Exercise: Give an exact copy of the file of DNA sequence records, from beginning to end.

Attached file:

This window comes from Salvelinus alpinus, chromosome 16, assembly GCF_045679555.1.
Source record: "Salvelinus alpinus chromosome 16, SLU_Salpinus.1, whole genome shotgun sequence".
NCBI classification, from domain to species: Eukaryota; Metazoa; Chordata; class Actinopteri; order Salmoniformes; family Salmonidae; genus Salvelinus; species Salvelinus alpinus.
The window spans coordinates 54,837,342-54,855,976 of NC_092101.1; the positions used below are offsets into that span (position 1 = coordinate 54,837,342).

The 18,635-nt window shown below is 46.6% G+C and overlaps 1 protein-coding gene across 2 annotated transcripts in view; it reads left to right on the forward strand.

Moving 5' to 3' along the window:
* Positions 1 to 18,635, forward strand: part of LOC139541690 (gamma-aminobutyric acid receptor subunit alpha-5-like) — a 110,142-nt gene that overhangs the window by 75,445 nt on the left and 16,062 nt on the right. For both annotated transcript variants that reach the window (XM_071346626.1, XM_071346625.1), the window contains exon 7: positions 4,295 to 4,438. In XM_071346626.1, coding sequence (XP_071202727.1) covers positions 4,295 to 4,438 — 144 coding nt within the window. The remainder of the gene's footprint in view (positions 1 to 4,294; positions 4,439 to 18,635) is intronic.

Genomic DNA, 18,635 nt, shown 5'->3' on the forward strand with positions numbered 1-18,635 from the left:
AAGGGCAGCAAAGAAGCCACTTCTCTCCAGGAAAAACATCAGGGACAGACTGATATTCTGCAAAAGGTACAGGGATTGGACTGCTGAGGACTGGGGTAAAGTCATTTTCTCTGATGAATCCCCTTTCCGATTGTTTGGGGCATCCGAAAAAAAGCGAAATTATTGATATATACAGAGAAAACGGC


This window comes from Salvelinus alpinus, chromosome 16, assembly GCF_045679555.1.
Source record: "Salvelinus alpinus chromosome 16, SLU_Salpinus.1, whole genome shotgun sequence".
NCBI classification, from domain to species: Eukaryota; Metazoa; Chordata; class Actinopteri; order Salmoniformes; family Salmonidae; genus Salvelinus; species Salvelinus alpinus.
The window spans coordinates 54,837,342-54,855,976 of NC_092101.1; the positions used below are offsets into that span (position 1 = coordinate 54,837,342).

The 18,635-nt window shown below is 46.6% G+C and overlaps 1 protein-coding gene across 2 annotated transcripts in view; it reads left to right on the forward strand.

Moving 5' to 3' along the window:
* Positions 1 to 18,635, forward strand: part of LOC139541690 (gamma-aminobutyric acid receptor subunit alpha-5-like) — a 110,142-nt gene that overhangs the window by 75,445 nt on the left and 16,062 nt on the right. For both annotated transcript variants that reach the window (XM_071346626.1, XM_071346625.1), the window contains exon 7: positions 4,295 to 4,438. In XM_071346626.1, coding sequence (XP_071202727.1) covers positions 4,295 to 4,438 — 144 coding nt within the window. The remainder of the gene's footprint in view (positions 1 to 4,294; positions 4,439 to 18,635) is intronic.

Genomic DNA, 18,635 nt, shown 5'->3' on the forward strand with positions numbered 1-18,635 from the left:
AAGGGCAGCAAAGAAGCCACTTCTCTCCAGGAAAAACATCAGGGACAGACTGATATTCTGCAAAAGGTACAGGGATTGGACTGCTGAGGACTGGGGTAAAGTCATTTTCTCTGATGAATCCCCTTTCCGATTGTTTGGGGCATCCGAAAAAAAGCGAAATTATTGATATATACAGAGAAAACGGC